At a time when Utah’s COVID-19 hospitalizations and death rates are high, some Utah school boards have decided to open schools.

Utah’s community spread is double the amount it should be for holding large events. Restrooms, drinking fountains and cafeterias are all breeding grounds for the virus. Current guidelines allow students who are sick with COVID-19 to ride school buses home if their parents do not pick them up.

With Utah’s large class sizes, it is impossible for students to safely social distance inside or outside of their classrooms. School districts do not have enough substitutes to fill in when teachers become sick. These factors — and many others — make it impossible for schools to safely reopen right now.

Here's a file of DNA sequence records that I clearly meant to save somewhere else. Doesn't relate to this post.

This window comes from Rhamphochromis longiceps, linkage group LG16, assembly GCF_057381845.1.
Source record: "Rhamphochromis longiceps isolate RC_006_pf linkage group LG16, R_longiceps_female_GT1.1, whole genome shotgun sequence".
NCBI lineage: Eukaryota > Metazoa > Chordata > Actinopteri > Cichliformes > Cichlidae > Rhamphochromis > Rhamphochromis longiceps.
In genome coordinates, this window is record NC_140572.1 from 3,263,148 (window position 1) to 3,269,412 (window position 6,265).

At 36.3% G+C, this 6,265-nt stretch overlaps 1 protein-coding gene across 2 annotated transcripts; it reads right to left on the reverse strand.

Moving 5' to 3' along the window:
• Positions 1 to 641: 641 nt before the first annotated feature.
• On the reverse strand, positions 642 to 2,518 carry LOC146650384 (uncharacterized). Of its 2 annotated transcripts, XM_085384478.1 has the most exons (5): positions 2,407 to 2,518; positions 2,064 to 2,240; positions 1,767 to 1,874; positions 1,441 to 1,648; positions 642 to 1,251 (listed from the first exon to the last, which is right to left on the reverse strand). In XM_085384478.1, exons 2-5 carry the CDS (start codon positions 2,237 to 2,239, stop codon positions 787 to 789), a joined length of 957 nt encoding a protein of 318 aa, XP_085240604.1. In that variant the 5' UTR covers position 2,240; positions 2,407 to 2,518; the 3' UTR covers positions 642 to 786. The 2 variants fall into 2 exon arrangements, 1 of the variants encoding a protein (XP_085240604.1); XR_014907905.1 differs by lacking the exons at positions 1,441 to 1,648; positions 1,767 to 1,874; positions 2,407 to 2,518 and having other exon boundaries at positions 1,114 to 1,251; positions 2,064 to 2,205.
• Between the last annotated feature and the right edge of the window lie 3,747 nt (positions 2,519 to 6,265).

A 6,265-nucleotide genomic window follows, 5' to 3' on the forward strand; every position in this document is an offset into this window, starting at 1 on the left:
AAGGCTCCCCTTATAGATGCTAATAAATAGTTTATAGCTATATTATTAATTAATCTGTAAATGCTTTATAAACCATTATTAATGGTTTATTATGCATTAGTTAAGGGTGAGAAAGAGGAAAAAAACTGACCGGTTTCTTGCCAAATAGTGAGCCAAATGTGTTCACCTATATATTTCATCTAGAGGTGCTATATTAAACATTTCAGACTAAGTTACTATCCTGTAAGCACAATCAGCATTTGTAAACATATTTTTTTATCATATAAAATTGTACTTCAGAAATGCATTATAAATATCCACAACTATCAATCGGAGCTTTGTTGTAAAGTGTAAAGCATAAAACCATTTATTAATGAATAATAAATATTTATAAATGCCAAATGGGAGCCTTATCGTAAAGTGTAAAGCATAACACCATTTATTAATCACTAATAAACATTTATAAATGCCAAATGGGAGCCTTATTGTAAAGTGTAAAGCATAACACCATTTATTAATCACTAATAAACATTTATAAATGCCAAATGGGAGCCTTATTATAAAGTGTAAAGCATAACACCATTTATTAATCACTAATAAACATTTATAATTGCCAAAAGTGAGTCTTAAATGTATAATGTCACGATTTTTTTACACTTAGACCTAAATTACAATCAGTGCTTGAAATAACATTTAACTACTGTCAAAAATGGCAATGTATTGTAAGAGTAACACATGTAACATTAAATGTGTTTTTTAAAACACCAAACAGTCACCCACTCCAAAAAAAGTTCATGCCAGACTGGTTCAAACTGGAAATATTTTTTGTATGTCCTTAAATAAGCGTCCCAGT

As a former teacher, I am a proponent of public education. All of us want schools to open as soon as possible as many students learn better in a classroom setting. However, the premature opening of Utah school districts will overwhelm the health care and testing systems and will traumatize those in the schools as they see teachers and friends become needlessly sick — and even die. Sick students and personnel will also infect some of their family members. The rushed opening of schools will create a public health care crisis that will delay consistent, long-term learning for students.

Utah school districts should not open schools to all students until its COVID-19 positivity testing rate is below five percent. This won’t happen until more Utahns decide to wear masks and socially distance, something too many in our state have refused to do. Each school district should apply the best science and critical thinking to safeguard their most precious resource: their children and their educators.

Carol Brown, South Jordan